You currently have a completed manuscript that you hope to be published soon. Tell us more about it and any writing projects you’re currently working on.

My own poetry manuscript, MEND, tells the story of slave women who were the experimental subjects of Dr. James Marion Sims of Mt. Meigs, Alabama. I began writing the collection six years ago and it was a difficult process because the poems are persona poems, which means they were written in the voices of the women, and not my own. After a considerable amount of research—a year’s worth, I finally felt comfortable to write what I felt could be believable situations these women may have experienced. Putting myself in their shoes was often a moving and heartbreaking process. I’d never written historically-based poems before this collection. After completing this collection last year, I need a break! Now I’m working on a collection that has a simpler premise: “wonder.”

Why did you decide to become a member of See Jane Write and what do you like most about the organization?

I decided to become a member of SJW because I wanted the marketing of “MEND” to be successful. I knew that the skills I’d learn as a member would give me the confidence to pursue and see this desire through. Taking the “Goal Digger” course last December was particularly life changing for me. Writing out a vision of what I wanted for myself seemed impossible at first, but because the course takes you through the process step by step, I felt empowered by it. I learned how to write goals and how to keep them, and that has been critical to my success this past year. Since becoming a member of SJW, I’ve completed my manuscript, submitted it for publication to eleven presses, been a finalist in one contest, attained speaking/reading opportunities, and I’ve begun marketing strategically via social media. What I love most about SJW is the opportunity to hear the stories of other women. Women with goals—entrepreneurs, struggling to overcome things that hold them back, like me. I’m still usually the quietest person in the room, but I have learned how to make waves, and how to be a girl boss. And I know this is just the beginning.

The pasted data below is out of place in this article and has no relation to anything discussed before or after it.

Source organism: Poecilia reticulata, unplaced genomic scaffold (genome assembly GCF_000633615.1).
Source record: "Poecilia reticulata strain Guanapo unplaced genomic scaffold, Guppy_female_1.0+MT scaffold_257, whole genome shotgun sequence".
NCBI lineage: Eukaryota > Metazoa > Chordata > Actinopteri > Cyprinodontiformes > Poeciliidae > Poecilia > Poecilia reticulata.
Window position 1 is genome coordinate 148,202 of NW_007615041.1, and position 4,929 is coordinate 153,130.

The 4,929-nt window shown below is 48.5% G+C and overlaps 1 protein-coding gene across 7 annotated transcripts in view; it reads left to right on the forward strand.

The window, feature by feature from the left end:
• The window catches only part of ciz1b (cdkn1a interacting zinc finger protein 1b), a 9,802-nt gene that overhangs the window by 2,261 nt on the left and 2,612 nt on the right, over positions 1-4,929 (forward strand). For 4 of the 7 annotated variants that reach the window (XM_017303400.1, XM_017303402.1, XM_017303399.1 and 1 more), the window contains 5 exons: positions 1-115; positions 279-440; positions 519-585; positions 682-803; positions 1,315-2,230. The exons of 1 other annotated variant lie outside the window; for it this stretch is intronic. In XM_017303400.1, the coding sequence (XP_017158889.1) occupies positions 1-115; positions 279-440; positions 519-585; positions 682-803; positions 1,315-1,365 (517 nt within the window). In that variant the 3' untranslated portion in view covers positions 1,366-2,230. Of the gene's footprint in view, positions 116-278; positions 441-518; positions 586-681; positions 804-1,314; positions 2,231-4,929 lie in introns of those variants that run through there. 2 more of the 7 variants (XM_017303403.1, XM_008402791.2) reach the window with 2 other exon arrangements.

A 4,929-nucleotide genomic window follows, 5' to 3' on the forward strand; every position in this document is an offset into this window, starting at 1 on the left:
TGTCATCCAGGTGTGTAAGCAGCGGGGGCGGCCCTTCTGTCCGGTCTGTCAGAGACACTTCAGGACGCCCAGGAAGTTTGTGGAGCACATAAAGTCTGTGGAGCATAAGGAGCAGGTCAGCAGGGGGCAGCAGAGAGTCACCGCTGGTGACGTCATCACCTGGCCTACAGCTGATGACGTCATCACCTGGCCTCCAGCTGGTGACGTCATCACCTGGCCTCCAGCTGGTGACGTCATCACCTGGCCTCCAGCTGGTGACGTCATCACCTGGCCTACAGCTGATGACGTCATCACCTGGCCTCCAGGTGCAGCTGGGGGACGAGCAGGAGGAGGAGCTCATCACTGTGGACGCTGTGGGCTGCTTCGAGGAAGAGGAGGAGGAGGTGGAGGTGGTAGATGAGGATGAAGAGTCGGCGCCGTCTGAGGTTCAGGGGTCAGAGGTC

Interested in becoming a member of See Jane Write? Enrollment for membership is currently closed, but sign up here to be notified first when enrollment reopens.